Eye infections are very common. Some are easily treated and do not cause lasting harm, while others are more serious and require immediate treatment. You can find more information below.

About eye infections

Eye infections are usually caused by bacteria, virus, or infection. Inflammation of the conjunctiva, cornea, and edges of the eyelids is most common. If left untreated, they can cause permanent damage to the eye, which can lead to decreased vision. Environmental stimuli such as foreign bodies in the eye, drafts or cigarette smoke can also cause eye infections.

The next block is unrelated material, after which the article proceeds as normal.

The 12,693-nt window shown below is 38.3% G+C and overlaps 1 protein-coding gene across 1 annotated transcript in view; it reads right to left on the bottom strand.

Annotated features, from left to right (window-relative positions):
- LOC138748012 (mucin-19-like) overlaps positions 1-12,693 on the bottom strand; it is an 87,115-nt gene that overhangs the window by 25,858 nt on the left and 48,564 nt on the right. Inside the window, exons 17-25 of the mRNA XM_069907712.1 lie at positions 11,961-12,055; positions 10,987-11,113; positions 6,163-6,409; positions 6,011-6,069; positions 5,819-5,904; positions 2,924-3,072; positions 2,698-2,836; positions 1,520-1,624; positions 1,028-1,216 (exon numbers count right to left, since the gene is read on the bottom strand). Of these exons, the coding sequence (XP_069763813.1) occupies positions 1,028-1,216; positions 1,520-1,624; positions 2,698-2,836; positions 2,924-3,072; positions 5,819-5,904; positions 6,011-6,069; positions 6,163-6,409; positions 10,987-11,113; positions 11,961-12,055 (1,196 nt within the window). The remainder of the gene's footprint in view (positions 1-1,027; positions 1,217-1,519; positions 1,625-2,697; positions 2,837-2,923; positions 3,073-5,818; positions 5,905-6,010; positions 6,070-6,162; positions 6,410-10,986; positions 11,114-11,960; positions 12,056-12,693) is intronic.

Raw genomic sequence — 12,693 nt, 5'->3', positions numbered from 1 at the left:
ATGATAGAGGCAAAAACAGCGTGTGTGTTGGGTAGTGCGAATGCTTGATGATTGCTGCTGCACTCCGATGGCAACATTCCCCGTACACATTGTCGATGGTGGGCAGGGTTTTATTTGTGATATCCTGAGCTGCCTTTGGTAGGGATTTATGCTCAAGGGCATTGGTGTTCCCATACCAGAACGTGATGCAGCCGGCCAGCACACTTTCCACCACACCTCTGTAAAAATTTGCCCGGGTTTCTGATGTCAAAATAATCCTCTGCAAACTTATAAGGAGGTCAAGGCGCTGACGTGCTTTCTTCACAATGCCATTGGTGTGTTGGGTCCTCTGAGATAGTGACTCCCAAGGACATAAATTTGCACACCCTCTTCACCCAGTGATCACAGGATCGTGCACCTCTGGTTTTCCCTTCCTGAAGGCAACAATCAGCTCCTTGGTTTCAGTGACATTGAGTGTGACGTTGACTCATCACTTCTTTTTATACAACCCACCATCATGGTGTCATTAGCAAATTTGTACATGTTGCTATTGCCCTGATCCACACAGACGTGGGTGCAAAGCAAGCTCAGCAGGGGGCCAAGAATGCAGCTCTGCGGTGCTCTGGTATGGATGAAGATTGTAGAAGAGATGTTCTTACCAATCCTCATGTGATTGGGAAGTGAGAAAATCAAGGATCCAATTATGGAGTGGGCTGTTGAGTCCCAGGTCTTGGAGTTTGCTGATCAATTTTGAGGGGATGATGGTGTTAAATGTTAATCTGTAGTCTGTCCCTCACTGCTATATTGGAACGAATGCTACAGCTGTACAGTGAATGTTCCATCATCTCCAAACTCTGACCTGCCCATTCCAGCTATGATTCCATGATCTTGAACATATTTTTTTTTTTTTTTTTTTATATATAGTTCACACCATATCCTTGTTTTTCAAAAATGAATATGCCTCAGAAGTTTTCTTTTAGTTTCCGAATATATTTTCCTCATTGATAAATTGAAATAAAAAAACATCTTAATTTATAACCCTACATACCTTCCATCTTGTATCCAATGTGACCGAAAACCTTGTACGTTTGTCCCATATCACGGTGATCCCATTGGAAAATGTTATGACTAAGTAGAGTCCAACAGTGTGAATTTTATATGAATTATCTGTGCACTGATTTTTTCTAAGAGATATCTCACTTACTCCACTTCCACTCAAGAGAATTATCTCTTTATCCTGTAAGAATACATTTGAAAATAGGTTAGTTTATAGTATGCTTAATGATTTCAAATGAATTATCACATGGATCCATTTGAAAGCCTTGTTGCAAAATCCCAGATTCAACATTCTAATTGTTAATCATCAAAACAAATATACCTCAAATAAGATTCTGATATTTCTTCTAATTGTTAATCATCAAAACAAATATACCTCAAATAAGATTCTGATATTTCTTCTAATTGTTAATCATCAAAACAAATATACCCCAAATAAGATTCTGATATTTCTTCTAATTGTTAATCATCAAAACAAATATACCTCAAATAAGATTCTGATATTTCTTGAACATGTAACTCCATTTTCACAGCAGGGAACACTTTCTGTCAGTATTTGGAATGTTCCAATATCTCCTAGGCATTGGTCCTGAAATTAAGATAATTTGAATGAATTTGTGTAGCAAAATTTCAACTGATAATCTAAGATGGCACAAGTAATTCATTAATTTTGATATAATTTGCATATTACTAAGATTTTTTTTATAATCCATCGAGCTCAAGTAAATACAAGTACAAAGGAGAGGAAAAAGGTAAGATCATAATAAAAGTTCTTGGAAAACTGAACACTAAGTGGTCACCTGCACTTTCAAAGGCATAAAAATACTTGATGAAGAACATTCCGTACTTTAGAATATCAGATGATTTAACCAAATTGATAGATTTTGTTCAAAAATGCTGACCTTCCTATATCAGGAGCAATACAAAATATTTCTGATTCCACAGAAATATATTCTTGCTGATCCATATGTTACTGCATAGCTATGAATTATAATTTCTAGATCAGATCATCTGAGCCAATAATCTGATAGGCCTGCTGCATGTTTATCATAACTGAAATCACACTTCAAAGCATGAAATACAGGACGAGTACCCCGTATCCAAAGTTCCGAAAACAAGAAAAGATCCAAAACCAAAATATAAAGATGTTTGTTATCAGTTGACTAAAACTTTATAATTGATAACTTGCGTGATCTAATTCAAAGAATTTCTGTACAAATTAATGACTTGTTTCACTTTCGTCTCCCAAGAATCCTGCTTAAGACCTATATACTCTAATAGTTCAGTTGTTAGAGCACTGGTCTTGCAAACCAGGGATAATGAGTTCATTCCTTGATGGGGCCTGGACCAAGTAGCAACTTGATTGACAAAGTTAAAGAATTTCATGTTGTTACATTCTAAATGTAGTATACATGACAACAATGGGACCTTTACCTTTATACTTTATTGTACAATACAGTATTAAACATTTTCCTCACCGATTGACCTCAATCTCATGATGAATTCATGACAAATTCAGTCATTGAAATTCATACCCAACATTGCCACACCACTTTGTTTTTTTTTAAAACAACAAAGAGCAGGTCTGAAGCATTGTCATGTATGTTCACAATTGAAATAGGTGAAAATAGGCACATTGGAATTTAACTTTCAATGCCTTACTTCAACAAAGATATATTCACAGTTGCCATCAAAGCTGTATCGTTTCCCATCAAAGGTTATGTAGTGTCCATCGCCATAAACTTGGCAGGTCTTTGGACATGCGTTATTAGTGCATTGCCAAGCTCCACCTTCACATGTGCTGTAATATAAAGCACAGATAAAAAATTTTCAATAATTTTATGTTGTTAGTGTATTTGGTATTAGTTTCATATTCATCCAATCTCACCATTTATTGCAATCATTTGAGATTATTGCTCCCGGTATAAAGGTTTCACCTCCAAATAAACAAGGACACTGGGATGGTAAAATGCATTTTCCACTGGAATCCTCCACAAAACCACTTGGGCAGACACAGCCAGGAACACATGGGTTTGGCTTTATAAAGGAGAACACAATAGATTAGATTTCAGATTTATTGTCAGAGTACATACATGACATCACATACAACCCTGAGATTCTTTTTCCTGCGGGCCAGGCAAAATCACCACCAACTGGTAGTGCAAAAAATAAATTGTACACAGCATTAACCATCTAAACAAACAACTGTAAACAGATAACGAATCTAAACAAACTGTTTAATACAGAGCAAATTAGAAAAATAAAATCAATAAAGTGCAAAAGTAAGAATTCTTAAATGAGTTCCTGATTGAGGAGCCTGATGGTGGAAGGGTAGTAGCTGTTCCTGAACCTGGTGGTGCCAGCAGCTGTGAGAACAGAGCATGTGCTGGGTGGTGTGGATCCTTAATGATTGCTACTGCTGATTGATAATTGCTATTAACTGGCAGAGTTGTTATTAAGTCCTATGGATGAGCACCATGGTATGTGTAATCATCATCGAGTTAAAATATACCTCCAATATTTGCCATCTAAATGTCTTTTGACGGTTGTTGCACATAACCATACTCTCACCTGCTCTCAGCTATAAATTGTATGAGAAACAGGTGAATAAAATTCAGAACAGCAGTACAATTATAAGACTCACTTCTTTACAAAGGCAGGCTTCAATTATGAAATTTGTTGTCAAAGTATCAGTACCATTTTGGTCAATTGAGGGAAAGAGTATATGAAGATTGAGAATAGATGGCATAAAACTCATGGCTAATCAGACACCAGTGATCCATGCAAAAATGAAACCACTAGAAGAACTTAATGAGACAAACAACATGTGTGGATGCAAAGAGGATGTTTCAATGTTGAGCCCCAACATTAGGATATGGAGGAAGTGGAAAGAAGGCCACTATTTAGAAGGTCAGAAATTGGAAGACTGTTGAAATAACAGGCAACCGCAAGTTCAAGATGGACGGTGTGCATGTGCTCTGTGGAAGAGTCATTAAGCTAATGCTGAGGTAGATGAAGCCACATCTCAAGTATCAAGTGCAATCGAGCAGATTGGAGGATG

It is important that eye infections are examined early by an ophthalmologist and treated according to the cause. In this way, symptoms can be alleviated quickly and the disease is prevented from progressing and in the worst case causing permanent damage.

How does the eye work?

Our vision allows us to be aware of our surroundings. Eighty percent of everything we learn is through our vision. Your eye works similarly to a camera. When you look at an object, the light reflected from the object enters the pupil of the eyes and is focused through the optical components inside the eye.

The front of the eye consists of the cornea, iris, dark spot and lens, and focuses the image on the retina. The retina is the light sensitive membrane that covers the back of the eye. This membrane is made up of millions of nerve cells that come together at the back of the eye to form a large nerve called the optic nerve.